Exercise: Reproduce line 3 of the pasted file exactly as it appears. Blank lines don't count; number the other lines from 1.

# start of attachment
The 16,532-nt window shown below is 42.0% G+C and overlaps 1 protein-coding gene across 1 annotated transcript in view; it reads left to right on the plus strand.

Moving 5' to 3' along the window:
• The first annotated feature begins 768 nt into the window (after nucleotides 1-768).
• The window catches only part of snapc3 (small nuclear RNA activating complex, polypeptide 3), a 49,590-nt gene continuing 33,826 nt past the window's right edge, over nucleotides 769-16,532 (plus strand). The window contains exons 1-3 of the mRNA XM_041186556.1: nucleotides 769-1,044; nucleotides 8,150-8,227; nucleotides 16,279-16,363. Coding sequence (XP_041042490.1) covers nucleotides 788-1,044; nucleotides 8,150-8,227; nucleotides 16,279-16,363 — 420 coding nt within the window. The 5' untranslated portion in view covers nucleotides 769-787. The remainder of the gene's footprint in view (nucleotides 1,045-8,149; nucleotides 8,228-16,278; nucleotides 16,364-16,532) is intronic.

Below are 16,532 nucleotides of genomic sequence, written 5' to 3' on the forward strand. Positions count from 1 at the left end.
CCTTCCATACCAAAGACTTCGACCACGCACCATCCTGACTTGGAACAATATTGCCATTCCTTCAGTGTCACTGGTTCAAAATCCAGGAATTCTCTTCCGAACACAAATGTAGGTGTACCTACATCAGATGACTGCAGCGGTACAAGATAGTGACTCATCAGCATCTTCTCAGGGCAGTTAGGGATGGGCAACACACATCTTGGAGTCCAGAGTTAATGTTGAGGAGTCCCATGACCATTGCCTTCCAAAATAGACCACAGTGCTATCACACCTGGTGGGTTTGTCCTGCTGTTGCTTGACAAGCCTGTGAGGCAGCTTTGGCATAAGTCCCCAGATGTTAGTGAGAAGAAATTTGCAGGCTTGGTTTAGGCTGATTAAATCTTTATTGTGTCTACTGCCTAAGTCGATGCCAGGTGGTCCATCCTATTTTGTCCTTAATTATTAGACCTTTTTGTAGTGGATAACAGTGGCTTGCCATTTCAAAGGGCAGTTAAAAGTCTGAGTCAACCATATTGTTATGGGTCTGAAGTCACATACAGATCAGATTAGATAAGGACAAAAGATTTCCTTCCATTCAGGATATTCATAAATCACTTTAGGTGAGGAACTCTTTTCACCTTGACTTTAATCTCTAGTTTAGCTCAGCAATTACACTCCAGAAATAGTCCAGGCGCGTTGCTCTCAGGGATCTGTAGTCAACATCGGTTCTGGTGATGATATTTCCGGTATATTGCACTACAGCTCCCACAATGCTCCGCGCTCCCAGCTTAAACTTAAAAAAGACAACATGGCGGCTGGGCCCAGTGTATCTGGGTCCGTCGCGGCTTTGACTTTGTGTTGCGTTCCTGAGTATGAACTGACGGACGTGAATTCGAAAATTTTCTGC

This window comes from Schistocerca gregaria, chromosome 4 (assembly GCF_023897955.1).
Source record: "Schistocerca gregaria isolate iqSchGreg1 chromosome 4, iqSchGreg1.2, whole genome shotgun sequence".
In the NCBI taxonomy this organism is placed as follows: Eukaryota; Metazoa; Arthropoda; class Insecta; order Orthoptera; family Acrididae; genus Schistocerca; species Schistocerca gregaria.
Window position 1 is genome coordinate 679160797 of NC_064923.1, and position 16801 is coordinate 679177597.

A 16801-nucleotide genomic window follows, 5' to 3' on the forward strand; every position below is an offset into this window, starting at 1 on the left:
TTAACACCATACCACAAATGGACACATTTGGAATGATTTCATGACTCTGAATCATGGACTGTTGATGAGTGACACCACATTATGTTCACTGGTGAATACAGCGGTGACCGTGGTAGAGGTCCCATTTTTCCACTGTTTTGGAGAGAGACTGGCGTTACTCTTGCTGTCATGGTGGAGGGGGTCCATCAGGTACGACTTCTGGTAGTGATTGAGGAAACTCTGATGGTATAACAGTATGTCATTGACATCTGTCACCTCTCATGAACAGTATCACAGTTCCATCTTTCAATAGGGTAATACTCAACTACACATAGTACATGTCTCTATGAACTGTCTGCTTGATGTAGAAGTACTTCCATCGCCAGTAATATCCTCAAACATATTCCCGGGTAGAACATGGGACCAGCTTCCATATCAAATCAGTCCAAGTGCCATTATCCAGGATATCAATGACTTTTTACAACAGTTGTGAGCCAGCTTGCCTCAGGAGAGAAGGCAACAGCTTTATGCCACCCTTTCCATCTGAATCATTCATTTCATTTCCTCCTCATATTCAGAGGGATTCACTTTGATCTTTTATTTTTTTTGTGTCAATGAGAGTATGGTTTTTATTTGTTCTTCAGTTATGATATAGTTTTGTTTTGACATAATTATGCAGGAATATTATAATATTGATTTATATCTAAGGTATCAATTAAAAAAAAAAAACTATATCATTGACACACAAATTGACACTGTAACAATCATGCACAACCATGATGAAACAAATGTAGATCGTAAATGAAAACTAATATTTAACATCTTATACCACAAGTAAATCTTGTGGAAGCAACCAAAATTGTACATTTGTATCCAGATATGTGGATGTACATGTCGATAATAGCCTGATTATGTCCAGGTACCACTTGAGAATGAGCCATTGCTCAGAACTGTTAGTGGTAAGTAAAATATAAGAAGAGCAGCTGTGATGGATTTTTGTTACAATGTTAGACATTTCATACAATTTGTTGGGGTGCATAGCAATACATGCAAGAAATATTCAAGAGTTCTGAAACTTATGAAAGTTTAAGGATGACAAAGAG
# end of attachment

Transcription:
• The first annotated feature begins 768 nt into the window (after nucleotides 1-768).